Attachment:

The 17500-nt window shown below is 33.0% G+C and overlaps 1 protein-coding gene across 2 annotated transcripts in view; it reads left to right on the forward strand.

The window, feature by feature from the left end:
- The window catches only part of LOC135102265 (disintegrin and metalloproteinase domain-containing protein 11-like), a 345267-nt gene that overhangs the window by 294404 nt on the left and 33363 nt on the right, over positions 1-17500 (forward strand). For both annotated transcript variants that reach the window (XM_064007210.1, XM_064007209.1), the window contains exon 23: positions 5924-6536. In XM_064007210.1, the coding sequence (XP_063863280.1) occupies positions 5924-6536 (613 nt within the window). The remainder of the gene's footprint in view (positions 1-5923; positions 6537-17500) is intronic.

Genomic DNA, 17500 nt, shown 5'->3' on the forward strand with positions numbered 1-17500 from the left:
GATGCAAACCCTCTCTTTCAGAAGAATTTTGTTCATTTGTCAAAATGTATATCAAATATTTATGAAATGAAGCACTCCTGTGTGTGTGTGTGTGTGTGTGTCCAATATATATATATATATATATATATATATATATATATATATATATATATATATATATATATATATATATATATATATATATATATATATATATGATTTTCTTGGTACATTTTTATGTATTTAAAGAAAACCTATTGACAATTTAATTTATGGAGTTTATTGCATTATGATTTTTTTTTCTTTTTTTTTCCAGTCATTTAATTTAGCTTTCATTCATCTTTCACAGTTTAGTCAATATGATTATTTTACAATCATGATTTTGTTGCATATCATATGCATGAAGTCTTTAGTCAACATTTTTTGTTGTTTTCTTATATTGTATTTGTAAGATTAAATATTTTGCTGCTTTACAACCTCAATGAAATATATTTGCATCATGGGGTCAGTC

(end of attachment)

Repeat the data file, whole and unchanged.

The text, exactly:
The 17500-nt window shown below is 33.0% G+C and overlaps 1 protein-coding gene across 2 annotated transcripts in view; it reads left to right on the forward strand.

The window, feature by feature from the left end:
- The window catches only part of LOC135102265 (disintegrin and metalloproteinase domain-containing protein 11-like), a 345267-nt gene that overhangs the window by 294404 nt on the left and 33363 nt on the right, over positions 1-17500 (forward strand). For both annotated transcript variants that reach the window (XM_064007210.1, XM_064007209.1), the window contains exon 23: positions 5924-6536. In XM_064007210.1, the coding sequence (XP_063863280.1) occupies positions 5924-6536 (613 nt within the window). The remainder of the gene's footprint in view (positions 1-5923; positions 6537-17500) is intronic.

Genomic DNA, 17500 nt, shown 5'->3' on the forward strand with positions numbered 1-17500 from the left:
GATGCAAACCCTCTCTTTCAGAAGAATTTTGTTCATTTGTCAAAATGTATATCAAATATTTATGAAATGAAGCACTCCTGTGTGTGTGTGTGTGTGTGTGTCCAATATATATATATATATATATATATATATATATATATATATATATATATATATATATATATATATATATATATATATATATATATATATATATGATTTTCTTGGTACATTTTTATGTATTTAAAGAAAACCTATTGACAATTTAATTTATGGAGTTTATTGCATTATGATTTTTTTTTCTTTTTTTTTCCAGTCATTTAATTTAGCTTTCATTCATCTTTCACAGTTTAGTCAATATGATTATTTTACAATCATGATTTTGTTGCATATCATATGCATGAAGTCTTTAGTCAACATTTTTTGTTGTTTTCTTATATTGTATTTGTAAGATTAAATATTTTGCTGCTTTACAACCTCAATGAAATATATTTGCATCATGGGGTCAGTC